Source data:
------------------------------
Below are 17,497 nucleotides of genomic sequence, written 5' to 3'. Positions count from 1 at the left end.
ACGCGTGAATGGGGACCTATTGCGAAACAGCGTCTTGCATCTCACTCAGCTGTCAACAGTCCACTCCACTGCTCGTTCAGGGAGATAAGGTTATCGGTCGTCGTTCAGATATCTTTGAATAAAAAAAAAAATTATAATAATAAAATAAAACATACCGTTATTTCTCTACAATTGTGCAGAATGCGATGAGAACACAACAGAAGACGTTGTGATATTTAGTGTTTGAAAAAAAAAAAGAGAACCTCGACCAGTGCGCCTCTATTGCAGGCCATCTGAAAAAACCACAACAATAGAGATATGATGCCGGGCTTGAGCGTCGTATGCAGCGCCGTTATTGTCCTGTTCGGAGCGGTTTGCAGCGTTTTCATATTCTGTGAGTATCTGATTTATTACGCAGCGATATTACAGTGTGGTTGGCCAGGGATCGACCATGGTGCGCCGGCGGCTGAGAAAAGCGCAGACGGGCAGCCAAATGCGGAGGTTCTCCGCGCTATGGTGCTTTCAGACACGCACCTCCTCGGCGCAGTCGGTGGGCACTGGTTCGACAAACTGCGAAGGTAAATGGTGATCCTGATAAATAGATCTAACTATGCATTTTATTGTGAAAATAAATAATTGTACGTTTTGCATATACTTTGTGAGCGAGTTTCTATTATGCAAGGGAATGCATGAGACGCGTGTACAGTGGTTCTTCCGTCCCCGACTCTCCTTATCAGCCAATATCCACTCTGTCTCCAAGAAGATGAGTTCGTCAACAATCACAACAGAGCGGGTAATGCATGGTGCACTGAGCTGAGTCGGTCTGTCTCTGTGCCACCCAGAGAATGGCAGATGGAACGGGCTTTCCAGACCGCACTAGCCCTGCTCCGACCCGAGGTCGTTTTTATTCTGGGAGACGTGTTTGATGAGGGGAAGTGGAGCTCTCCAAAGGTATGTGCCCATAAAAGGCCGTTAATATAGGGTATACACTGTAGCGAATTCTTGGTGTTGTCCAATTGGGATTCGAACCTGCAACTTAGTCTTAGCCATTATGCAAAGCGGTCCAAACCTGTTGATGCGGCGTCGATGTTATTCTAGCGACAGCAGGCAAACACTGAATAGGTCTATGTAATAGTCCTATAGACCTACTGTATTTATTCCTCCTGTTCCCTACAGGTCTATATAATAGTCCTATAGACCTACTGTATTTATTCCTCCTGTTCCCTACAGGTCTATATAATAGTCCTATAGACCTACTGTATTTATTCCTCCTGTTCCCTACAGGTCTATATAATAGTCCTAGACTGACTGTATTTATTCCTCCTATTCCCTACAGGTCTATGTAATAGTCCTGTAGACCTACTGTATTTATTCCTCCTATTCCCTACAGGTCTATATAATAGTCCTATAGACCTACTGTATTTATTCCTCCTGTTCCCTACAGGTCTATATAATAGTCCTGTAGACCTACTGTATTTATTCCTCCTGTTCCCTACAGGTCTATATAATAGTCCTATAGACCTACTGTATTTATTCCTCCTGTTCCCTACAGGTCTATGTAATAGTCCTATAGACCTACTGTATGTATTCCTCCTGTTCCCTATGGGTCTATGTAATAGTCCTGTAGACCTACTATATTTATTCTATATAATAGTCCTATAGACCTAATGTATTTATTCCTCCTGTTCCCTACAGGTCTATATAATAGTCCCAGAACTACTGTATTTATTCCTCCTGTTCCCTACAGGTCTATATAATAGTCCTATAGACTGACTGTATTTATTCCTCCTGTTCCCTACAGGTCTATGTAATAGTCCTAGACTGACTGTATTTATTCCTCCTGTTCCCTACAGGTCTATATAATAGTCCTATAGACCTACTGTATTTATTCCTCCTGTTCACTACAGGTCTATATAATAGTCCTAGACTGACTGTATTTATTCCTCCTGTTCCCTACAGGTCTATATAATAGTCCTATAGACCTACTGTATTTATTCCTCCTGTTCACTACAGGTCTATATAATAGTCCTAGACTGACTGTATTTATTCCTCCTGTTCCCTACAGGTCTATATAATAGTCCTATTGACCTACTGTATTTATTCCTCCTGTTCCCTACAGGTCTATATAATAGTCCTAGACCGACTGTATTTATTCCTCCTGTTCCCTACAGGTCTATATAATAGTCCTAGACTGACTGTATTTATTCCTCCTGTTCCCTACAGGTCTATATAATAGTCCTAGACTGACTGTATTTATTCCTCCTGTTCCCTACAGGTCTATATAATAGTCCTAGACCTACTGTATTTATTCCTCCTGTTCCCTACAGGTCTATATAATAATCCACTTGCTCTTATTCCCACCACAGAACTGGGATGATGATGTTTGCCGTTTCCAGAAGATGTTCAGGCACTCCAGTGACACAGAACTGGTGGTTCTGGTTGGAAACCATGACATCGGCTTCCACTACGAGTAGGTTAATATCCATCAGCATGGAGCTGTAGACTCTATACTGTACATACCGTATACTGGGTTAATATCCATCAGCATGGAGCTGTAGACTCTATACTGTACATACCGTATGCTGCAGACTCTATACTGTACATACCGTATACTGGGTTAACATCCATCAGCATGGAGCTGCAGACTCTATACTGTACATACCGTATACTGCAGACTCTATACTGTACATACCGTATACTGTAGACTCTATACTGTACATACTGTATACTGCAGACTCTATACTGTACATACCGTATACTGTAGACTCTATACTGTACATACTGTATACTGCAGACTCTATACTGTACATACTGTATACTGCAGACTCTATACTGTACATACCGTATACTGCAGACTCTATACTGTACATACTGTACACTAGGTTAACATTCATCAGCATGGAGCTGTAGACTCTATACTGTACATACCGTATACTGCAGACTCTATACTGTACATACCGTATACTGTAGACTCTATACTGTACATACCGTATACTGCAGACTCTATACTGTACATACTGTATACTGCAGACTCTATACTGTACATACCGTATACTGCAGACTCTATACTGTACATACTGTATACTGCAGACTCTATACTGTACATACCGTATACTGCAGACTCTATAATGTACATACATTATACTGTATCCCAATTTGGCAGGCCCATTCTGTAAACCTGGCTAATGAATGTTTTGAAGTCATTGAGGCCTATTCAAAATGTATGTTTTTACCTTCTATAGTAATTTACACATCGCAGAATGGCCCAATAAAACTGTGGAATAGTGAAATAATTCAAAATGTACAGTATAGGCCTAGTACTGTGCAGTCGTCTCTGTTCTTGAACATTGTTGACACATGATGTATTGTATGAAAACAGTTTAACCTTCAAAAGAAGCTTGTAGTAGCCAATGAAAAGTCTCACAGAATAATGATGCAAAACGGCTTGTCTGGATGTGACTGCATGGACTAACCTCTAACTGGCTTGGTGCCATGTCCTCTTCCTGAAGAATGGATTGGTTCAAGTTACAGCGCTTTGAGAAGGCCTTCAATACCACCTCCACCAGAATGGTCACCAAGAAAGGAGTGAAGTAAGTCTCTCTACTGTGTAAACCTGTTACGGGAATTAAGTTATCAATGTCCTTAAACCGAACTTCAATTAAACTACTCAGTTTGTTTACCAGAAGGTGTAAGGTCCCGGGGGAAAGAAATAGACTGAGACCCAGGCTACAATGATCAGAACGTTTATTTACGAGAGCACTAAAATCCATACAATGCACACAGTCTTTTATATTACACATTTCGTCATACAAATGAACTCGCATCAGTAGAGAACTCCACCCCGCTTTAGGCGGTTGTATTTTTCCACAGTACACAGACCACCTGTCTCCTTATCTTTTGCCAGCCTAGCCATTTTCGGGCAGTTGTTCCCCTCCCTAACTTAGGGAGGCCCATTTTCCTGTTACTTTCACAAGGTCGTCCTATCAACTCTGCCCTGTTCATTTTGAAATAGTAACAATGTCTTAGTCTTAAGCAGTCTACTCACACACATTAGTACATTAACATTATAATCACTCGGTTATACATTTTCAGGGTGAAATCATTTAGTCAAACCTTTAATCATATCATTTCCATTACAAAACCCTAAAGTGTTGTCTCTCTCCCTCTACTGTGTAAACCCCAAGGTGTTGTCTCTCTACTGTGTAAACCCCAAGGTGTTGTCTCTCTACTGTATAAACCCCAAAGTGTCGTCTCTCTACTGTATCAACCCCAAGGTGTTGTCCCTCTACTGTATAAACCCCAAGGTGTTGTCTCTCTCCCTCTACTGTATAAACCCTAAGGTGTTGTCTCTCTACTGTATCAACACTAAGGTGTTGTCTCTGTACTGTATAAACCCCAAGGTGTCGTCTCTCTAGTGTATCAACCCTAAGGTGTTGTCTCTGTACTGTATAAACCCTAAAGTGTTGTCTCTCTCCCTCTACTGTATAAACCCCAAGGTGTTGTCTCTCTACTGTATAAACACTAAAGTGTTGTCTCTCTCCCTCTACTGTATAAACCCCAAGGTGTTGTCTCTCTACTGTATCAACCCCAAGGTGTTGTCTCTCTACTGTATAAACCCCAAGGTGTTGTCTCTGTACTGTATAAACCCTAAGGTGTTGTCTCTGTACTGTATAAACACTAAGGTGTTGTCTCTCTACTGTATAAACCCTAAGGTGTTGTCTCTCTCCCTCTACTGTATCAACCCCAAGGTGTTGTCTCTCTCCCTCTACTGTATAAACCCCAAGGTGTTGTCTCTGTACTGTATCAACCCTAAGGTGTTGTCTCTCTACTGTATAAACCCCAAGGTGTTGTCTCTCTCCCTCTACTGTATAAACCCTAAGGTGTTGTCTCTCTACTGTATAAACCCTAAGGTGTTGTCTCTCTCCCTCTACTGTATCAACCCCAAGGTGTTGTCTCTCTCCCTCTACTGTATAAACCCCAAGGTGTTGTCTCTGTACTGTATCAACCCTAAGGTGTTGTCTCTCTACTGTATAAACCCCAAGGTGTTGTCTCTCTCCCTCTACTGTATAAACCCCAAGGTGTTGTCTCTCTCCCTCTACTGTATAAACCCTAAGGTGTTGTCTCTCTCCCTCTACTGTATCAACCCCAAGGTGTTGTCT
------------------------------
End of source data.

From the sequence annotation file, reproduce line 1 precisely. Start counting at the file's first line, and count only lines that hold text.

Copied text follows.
Below are 17,497 nucleotides of genomic sequence, written 5' to 3'. Positions count from 1 at the left end.